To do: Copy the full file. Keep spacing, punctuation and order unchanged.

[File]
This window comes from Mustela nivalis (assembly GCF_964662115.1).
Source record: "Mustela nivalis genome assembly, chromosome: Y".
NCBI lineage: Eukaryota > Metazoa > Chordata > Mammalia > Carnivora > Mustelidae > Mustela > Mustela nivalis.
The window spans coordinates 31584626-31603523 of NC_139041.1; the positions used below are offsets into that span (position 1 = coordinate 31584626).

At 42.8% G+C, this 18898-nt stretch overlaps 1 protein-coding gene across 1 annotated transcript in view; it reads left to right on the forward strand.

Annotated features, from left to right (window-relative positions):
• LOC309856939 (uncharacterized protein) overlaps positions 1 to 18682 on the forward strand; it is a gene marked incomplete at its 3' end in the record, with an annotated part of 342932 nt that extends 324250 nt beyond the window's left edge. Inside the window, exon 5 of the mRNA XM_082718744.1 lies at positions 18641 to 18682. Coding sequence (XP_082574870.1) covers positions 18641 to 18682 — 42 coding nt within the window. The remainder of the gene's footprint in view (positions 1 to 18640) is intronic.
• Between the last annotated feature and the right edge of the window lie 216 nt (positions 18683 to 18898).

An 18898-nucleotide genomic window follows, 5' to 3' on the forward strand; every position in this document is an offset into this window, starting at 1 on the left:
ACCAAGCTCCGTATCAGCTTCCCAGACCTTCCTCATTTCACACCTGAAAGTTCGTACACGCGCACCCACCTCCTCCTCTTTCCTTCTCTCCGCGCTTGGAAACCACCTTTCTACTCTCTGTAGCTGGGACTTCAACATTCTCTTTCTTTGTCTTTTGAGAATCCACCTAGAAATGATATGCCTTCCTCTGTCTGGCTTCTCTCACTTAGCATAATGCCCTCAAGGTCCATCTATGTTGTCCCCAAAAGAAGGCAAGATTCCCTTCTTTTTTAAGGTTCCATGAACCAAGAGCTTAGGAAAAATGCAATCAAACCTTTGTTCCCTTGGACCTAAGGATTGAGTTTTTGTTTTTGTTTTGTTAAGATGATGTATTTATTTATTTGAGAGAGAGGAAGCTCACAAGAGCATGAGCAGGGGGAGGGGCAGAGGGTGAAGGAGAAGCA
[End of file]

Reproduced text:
This window comes from Mustela nivalis (assembly GCF_964662115.1).
Source record: "Mustela nivalis genome assembly, chromosome: Y".
NCBI lineage: Eukaryota > Metazoa > Chordata > Mammalia > Carnivora > Mustelidae > Mustela > Mustela nivalis.
The window spans coordinates 31584626-31603523 of NC_139041.1; the positions used below are offsets into that span (position 1 = coordinate 31584626).

At 42.8% G+C, this 18898-nt stretch overlaps 1 protein-coding gene across 1 annotated transcript in view; it reads left to right on the forward strand.

Annotated features, from left to right (window-relative positions):
• LOC309856939 (uncharacterized protein) overlaps positions 1 to 18682 on the forward strand; it is a gene marked incomplete at its 3' end in the record, with an annotated part of 342932 nt that extends 324250 nt beyond the window's left edge. Inside the window, exon 5 of the mRNA XM_082718744.1 lies at positions 18641 to 18682. Coding sequence (XP_082574870.1) covers positions 18641 to 18682 — 42 coding nt within the window. The remainder of the gene's footprint in view (positions 1 to 18640) is intronic.
• Between the last annotated feature and the right edge of the window lie 216 nt (positions 18683 to 18898).

An 18898-nucleotide genomic window follows, 5' to 3' on the forward strand; every position in this document is an offset into this window, starting at 1 on the left:
ACCAAGCTCCGTATCAGCTTCCCAGACCTTCCTCATTTCACACCTGAAAGTTCGTACACGCGCACCCACCTCCTCCTCTTTCCTTCTCTCCGCGCTTGGAAACCACCTTTCTACTCTCTGTAGCTGGGACTTCAACATTCTCTTTCTTTGTCTTTTGAGAATCCACCTAGAAATGATATGCCTTCCTCTGTCTGGCTTCTCTCACTTAGCATAATGCCCTCAAGGTCCATCTATGTTGTCCCCAAAAGAAGGCAAGATTCCCTTCTTTTTTAAGGTTCCATGAACCAAGAGCTTAGGAAAAATGCAATCAAACCTTTGTTCCCTTGGACCTAAGGATTGAGTTTTTGTTTTTGTTTTGTTAAGATGATGTATTTATTTATTTGAGAGAGAGGAAGCTCACAAGAGCATGAGCAGGGGGAGGGGCAGAGGGTGAAGGAGAAGCA